The gun violence epidemic hits home

Sadie Hawkins dance is cut short due to shooting nearby


Emily Lombarde

Nicole Finney, UCI medical student, presenting gun violence statistics to inform students about how many lives are being affected due to this epidemic.

On March 17, the Sadie Hawkins dance at the Dave and Busters in the Outlets of Orange mall was interrupted and put on lockdown around 9 p.m.  The music was stopped, and the exits were blocked to keep people safe. Students were safe and without harm, but there was a man found with a gunshot wound when the police arrived at the scene.  

The students present were not harmed, but they were shocked due to this experience. 

“Everything seemed to close around me at that moment. My surroundings had changed; what seemed a place full of friends now seemed like a place where you couldn’t trust anyone,” freshman Emmanuel Rodriguez Mejia said. 

The ongoing epidemic of gun violence is a topic that keeps coming up in the media. Mass shootings, children misusing guns, and general misuse of guns are things that are common to see on the news nowadays. So much so, it has changed the way we live and the school life of children. 

In Sept. 2022, California’s Governor Gavin Newsom signed into law the Stop the Bleed bill. This law would mean that every single new building is to have a trauma kit. This would include tourniquets, gauzes, and most things that could be helpful in a dangerous situation. In schools, we have lock blocks on doors which make sure no one can open the door from the outside. On top of this, we have newly acquired a bucket that has a toilet seat for any lockdown situation where someone would need to use the restroom. 

“[Gun violence] could happen to anyone and anywhere. At least the school is taking more precautions,” said sophomore Anthony Nuñez.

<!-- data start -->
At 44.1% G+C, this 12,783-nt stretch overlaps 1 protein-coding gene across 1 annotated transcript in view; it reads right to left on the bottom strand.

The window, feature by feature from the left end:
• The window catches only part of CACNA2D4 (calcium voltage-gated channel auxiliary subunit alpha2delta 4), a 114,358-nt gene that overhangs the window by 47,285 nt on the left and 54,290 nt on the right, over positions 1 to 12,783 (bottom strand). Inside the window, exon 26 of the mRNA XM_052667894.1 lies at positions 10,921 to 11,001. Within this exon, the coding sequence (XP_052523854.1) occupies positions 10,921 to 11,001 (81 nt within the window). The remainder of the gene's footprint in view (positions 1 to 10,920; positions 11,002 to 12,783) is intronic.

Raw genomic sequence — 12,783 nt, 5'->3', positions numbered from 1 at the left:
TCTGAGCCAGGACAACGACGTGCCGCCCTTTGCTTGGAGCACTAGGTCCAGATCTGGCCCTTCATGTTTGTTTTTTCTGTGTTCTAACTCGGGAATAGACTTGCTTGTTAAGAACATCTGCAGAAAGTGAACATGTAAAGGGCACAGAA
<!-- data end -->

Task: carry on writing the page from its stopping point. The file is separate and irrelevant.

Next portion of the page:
On the same day of the Sadies dance, the Health Career Collaborative had guest speakers from UCI speak on the medical aspect of gun violence. They had a PowerPoint slideshow to speak on statistics regarding gun wounds, laws implemented as safety measures for the public, and how gun violence impacts their line of work. 

Among the statistics they shared with the students who assisted, they presented a chart that shows the number one leading cause of death in people under 18 is firearms. Furthermore, NBC News reported school shootings to be rising for the highest number in two decades, and they also reported that roughly 2,000 children have died due to gun violence. 

In situations like these it is important to know what to do. Our school resource officer Joseph Frausto said, students should, “find a secure space, make sure the shooter can’t find you, and make sure the area is blocked out.” 

Dr. Theresa Chin, a board-certified Health Surgeon at UCI, and UCI medical student, Nicole Finney, both discussed how they work with an organization called SAFE. They mentioned how at a recent gathering they handed out gun locks and brought awareness for gun safety. Chin stated how restricting guns may not be possible, but making sure they are out of children’s reach and used responsibly can and should be done. 

“Something we can do to reduce the amount of gun violence is to educate the people who own firearms how to safely keep them away from children. Something else that can be done is encouraging mental health awareness because a lot of reasons for gun violence is a result of hate,” said sophomore Denise Loaiza Flores.